North Korea launched its Olympic “charm offensive” in earnest on Thursday with performances by cheerleaders and a mostly-female marching band, followed by an announcement that dictator Kim Jong-un’s sister will meet with South Korean President Moon Jae-in.
Yonhap News reports the squad of 229 cheerleaders and 80 members of the marching band performed at a welcome event in Gangneung, an athlete’s village near the Olympic city of Pyeongchang.
In Yonhap’s account of the event, the marching band was especially well-received:
Appearance-wise, the ladies appeared similarly to any other marching bands. Dressed in knee-high white boots and red uniforms, and rocking their hair in buns, the band played seven songs back-to-back with instruments ranging from brass and woodwind to percussion.
The medley commenced with “Nice To Meet You,” an iconic North Korean traditional number that is widely known to South Koreans, later followed by “Arirang,” a famous Korean folk song that will also be played during the joint entrance of the two Koreas at Friday’s opening ceremony.
Without any intervals or comments, the band continued with “Poongnyeonga,” “Song of the Sea” and “Ongheya.” Despite the limited space at the event, the ladies showed off some light choreography, walking around and moving their arms while playing their instruments. The band capped off the performance with “Kwaejina Ching Ching Nane” and “Youth Hymn.”
The performance is said to have made the “tense and rigid” North Korean athletes loosen up a bit. One volunteer at the Olympic village said the North Korean performance was the “most exciting of all the welcome events for the teams.”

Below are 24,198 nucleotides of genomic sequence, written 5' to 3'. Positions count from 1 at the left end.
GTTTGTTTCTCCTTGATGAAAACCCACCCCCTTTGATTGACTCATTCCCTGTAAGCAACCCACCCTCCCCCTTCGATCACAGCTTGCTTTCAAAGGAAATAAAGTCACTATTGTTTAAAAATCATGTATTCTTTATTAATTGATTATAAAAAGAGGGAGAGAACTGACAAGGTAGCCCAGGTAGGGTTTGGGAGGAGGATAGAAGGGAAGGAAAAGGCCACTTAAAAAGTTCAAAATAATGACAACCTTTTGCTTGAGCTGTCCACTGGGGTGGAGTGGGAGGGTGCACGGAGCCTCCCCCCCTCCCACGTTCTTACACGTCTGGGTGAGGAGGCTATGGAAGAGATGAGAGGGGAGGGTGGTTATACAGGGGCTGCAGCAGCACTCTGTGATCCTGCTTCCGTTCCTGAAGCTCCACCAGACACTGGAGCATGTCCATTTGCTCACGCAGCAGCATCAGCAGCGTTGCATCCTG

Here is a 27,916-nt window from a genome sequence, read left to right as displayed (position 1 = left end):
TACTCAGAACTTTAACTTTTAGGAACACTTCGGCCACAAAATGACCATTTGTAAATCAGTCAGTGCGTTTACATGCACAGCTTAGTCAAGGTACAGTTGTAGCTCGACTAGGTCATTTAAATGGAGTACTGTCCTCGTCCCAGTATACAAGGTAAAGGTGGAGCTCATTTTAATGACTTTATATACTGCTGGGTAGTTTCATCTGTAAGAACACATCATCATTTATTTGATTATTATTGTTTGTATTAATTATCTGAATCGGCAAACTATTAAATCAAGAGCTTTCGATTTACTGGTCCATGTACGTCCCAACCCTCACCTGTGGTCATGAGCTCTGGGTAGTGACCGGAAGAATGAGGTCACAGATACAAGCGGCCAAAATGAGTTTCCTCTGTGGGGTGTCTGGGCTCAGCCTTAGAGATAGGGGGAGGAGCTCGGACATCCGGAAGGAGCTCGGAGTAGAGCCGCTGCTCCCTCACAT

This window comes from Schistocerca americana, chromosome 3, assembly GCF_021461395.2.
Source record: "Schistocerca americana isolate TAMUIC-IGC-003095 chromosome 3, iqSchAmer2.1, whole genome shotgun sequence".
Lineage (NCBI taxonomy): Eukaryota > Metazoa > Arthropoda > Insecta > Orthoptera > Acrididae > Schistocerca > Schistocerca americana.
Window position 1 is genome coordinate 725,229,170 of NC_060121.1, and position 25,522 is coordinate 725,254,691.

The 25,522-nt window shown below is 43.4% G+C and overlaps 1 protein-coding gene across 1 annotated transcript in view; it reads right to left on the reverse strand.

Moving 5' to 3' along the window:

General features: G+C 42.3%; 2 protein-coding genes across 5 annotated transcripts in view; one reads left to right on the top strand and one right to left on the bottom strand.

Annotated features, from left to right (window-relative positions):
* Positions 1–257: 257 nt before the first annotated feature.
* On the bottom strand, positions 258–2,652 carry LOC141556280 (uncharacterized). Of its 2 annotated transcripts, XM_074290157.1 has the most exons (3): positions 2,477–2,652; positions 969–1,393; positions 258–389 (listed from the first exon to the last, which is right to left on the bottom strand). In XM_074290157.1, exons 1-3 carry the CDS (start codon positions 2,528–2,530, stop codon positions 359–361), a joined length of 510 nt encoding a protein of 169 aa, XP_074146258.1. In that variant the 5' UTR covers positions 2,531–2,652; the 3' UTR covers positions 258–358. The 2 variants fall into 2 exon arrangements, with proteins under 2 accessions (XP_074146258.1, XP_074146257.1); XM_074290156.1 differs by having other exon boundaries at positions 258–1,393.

The event was not open to the general public, but Getty Images provides some photos of the North Korean performance:
The white tiger is North Korea’s Olympic mascot, last seen gracing a pile of propaganda leaflets dropped in the mountains around Seoul by North Korean balloons earlier this week. The leaflets called on South Korea to reopen joint industrial and tourism projects with North Korea.
As for North Korea’s athletic contingent, only a pair of figure skaters actually managed to qualify for participation in the Winter Olympics on merit. The skaters, Ryom Tae-ok and Kim Ju-sik, seemed noticeably more cheerful and relaxed than other North Koreans participating in the Winter Olympics, and were warmly applauded by South Korean spectators during practice sessions. South Korean media dubbed 19-year-old Ryom the “Angel of Smile” because she smiled and waved happily when she arrived at the Olympic village.
Twenty other athletes were granted special exemptions by the International Olympic Committee so they could participate, and a dozen North Koreans have been accepted into the South Korean women’s ice hockey team.
“Their participation is a potential publicity coup for Kim Jong-un, the country’s leader, as it shifts attention away from his nuclear program and human rights abuses,” the New York Times observes.
“Just by participating in these high-profile games, North Korea comes across as far more empathetic,” Tufts University professor Lee Sung-yoon told the Times. “Because they are so poor and backward, we tend to be somewhat fascinated by any glimpse of North Koreans, and when they are working so hard you tend to root for them because they are such an underdog in so many ways.”
The NYT notes that South Korea’s government has a vested interest in helping the North Korean charm offensive succeed, since the administration of President Moon Jae-in has staked a good deal of its credibility on the new diplomatic opening with North Korea. A good number of South Koreans are not happy about the North’s participation in the Olympics or the special attention North Korea has received. The South Korean government will, therefore, probably discourage anything like a surprise athlete or cheerleader defection at the Games.
The South Korean government announced on Thursday that President Moon Jae-in will meet with North Korean dictator Kim Jong-un’s sister Kim Yo-jong, the first member of the North Korean ruling family to visit South Korea since the Korean War, during the Olympic Games.
Moon will separately meet with U.S. Vice President Mike Pence, who is expected to urge South Korea to resist the North Korean “charm offensive” and take a tougher stance against the Kim regime. North Korean officials said they would not seek a meeting with Pence during his visit.